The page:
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Monday, April 17, 2017

Bunch of Savages in This Town

Sometime in the early morning hours of Easter Sunday, this happened at my Tempe location:
I won't recount the details of the burglary, as those are in the hands of the police and insurance company and that information is of little value to anyone not involved.  What prompted me to write this article was the pervasive jadedness I found in my reaction.

Not right away, of course.  First I shook my fist and cursed the sky.  But after burning off my initial reaction, I went into administration mode, and mentally planned my due diligence.  Examine the scene for myself.  Secure the police report.  Contact our attorney.  Contact the insurance agent.  Send out word to the community.  Secure the premises.

I realized at some point during this process that the entire thing had become, to use a word that isn't precisely right, routine.  Break-ins happen to retail stores.  They just do.  Statistically speaking, it's kind of unusual that it took until five years in for one of my locations to get hit.  And this is just what happens these days.  As the officer on the scene observed, one day it's our store, the next day it's the one across the plaza.  So we go through the motions and check all the boxes and file the insurance claim and hope we don't end up losing too much money, labor, and time, by the end of it all.  And there's just nothing anyone can do about it.

I am told that Griffin had even more adrenaline spikes and dumps than I did throughout the day, and understandably so as a burglary is an invasive, violative discovery and he didn't already endure this in 2000, 2001, 2005, and 2009 like I did.  I burned the fuse all the same.  By late afternoon I sat at my workstation in Gilbert, making the necessary calls and emails, and found I could barely keep from nodding.  Deep exhaustion set in.  Fight-or-flight dissipated.  A wave of indifference washed over, or perhaps it was futility, or even chagrin.  More accurately?  Disenchantment.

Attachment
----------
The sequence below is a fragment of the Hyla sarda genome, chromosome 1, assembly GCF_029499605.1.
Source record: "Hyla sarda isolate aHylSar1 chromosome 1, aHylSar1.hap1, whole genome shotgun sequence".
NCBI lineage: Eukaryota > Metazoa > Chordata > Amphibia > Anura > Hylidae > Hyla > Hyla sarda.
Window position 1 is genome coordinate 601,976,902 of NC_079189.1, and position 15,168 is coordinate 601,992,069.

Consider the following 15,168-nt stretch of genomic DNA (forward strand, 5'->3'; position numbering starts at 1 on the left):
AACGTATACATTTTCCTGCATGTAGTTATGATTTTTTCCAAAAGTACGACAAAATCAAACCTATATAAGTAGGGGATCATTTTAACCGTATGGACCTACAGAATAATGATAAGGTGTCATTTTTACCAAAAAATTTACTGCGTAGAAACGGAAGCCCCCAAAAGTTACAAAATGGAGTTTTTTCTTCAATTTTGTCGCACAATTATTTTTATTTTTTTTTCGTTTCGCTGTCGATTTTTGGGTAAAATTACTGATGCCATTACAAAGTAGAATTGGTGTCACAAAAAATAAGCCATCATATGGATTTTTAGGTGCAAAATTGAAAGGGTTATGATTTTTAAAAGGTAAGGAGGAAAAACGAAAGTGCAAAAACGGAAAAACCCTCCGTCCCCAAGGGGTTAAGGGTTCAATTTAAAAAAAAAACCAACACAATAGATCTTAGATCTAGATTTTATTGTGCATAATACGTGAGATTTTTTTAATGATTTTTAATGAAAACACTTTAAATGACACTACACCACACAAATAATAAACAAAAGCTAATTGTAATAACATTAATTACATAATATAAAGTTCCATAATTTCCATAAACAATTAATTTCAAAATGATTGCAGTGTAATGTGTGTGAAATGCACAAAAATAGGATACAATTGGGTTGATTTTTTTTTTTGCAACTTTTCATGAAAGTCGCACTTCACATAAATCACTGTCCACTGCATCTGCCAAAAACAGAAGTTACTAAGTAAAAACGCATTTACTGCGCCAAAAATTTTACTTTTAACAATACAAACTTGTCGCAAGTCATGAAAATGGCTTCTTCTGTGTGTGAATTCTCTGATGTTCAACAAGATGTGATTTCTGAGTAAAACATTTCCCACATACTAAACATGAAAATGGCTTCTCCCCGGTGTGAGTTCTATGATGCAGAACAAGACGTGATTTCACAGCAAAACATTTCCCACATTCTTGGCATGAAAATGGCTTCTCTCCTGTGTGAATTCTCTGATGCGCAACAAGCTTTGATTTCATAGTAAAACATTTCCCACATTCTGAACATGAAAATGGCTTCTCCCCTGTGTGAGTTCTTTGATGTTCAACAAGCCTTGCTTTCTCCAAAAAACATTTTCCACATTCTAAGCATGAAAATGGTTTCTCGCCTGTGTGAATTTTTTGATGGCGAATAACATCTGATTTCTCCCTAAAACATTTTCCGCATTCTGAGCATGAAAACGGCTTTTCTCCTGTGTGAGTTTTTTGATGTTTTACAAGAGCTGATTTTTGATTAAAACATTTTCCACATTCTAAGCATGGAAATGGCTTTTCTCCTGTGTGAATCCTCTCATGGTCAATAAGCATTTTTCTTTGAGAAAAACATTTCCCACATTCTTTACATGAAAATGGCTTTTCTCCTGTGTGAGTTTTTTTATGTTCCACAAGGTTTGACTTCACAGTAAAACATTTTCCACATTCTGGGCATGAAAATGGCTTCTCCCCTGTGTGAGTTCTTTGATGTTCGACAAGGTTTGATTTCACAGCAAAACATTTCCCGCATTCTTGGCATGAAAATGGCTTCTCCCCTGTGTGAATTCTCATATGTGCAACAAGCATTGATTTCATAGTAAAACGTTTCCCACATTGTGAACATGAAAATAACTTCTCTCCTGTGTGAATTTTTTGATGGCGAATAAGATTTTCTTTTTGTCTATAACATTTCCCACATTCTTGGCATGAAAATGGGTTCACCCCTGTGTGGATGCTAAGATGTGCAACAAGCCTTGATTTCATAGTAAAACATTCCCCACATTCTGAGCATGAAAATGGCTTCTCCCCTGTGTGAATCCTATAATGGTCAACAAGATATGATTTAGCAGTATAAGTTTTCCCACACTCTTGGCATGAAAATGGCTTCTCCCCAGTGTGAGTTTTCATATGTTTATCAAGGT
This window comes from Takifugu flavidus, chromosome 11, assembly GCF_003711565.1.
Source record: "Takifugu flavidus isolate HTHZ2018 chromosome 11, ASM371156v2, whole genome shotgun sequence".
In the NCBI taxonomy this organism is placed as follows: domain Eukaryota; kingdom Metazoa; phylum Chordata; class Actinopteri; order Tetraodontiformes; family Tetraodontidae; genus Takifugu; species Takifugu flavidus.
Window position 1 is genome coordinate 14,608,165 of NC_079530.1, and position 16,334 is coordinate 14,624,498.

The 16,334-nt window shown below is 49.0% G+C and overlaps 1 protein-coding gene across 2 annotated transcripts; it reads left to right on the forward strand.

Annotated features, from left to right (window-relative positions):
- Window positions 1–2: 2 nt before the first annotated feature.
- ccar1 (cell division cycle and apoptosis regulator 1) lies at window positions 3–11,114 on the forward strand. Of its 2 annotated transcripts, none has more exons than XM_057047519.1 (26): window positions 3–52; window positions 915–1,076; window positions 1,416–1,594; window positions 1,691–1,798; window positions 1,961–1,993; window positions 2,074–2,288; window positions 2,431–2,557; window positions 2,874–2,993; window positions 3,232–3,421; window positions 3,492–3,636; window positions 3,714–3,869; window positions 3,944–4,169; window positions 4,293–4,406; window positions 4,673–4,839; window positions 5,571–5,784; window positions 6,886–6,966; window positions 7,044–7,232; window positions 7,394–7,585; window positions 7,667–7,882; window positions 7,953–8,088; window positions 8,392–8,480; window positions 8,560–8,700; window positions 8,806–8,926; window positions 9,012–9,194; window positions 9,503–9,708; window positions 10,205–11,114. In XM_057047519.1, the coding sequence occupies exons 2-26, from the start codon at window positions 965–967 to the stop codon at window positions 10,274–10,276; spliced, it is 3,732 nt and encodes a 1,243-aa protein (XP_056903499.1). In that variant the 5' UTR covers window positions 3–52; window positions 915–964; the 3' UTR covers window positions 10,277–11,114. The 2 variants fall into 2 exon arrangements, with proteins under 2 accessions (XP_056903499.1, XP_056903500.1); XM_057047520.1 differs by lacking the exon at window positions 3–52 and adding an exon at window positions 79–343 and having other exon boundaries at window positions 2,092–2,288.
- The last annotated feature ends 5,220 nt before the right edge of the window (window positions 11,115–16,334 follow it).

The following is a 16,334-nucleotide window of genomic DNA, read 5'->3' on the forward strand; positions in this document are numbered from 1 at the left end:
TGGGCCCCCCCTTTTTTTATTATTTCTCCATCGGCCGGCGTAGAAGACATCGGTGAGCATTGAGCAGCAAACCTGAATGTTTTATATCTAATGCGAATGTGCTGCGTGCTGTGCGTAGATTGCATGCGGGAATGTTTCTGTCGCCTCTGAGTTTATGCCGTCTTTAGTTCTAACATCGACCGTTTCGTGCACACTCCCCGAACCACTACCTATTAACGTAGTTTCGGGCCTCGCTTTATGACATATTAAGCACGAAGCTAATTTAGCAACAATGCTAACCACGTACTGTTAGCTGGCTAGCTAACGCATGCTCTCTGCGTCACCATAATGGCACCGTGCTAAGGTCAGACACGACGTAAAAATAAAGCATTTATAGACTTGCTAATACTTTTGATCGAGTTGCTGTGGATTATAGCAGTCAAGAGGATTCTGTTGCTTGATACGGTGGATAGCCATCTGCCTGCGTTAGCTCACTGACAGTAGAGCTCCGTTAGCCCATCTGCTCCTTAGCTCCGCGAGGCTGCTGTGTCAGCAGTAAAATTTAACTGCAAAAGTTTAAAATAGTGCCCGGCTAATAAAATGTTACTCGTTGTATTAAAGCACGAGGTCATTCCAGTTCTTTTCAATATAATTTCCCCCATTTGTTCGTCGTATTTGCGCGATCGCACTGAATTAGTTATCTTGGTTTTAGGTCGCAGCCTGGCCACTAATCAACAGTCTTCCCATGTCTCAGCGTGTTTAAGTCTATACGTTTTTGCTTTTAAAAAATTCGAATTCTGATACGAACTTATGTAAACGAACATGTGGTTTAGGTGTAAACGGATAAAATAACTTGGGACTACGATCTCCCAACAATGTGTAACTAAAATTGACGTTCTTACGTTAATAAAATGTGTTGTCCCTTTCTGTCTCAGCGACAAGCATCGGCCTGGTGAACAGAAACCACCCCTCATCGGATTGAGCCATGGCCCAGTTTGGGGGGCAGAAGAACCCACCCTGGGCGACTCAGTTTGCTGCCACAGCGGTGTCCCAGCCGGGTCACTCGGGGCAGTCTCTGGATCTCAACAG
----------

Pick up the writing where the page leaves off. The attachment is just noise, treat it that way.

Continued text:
Why bother, after all.  It's just going to get you a brick through your window.  Why build a business when I can have the ease of an assured paycheck working for the man?  How many times am I going to miss my children hunting for Easter eggs, or opening birthday presents, or trick-or-treating, because some damned thing went wrong at work and I have to head in unscheduled?  And for that effort I get to have some try-hard tell me the best stuff on the shelf has "no value" and would I "do" 70% of market on some Legacy staple that's never going to drop in price for as long as TCGs exist?  Or field a damage swap from some eBay buyer whose kid stepped on the jewel case of his Magical Fantasy Adventure CIB, my eBay metrics now hostage to his apparently sacrosanct desire for a free replacement at my expense?

This is all in the moment, however, and some other thing will happen that will make the notion pass.  I actually had a monstrous weekend of TCGPlayer sales; until Sunday morning I was flying high, mentally banking that extra revenue already toward our upcoming move.  I have friends in town for some special Warhammer events.  We've got a vendor table in two weeks at Zapcon, the arcade convention where I've wanted to exhibit since it began in 2013.  The Magic Amonkhet prerelease is coming up this weekend, and that's always a get-healthy store event, and one the players love every time.  That will be followed by a full release for Amonkhet, a full release for the new Star Wars Destiny set, a reprint of the first and most demanded Final Fantasy booster set, and then apparently a new edition of Warhammer 40k.  One top title after another, and plenty of chances for nourishment.

Decisions made in heightened moments of distress rarely stand up to scrutiny later.  It's critical to allow time for assessment and to let events play out a little further.  In essence, no matter what the disaster at hand, it's best to keep an even keel.  It's best to think of it as... routine.

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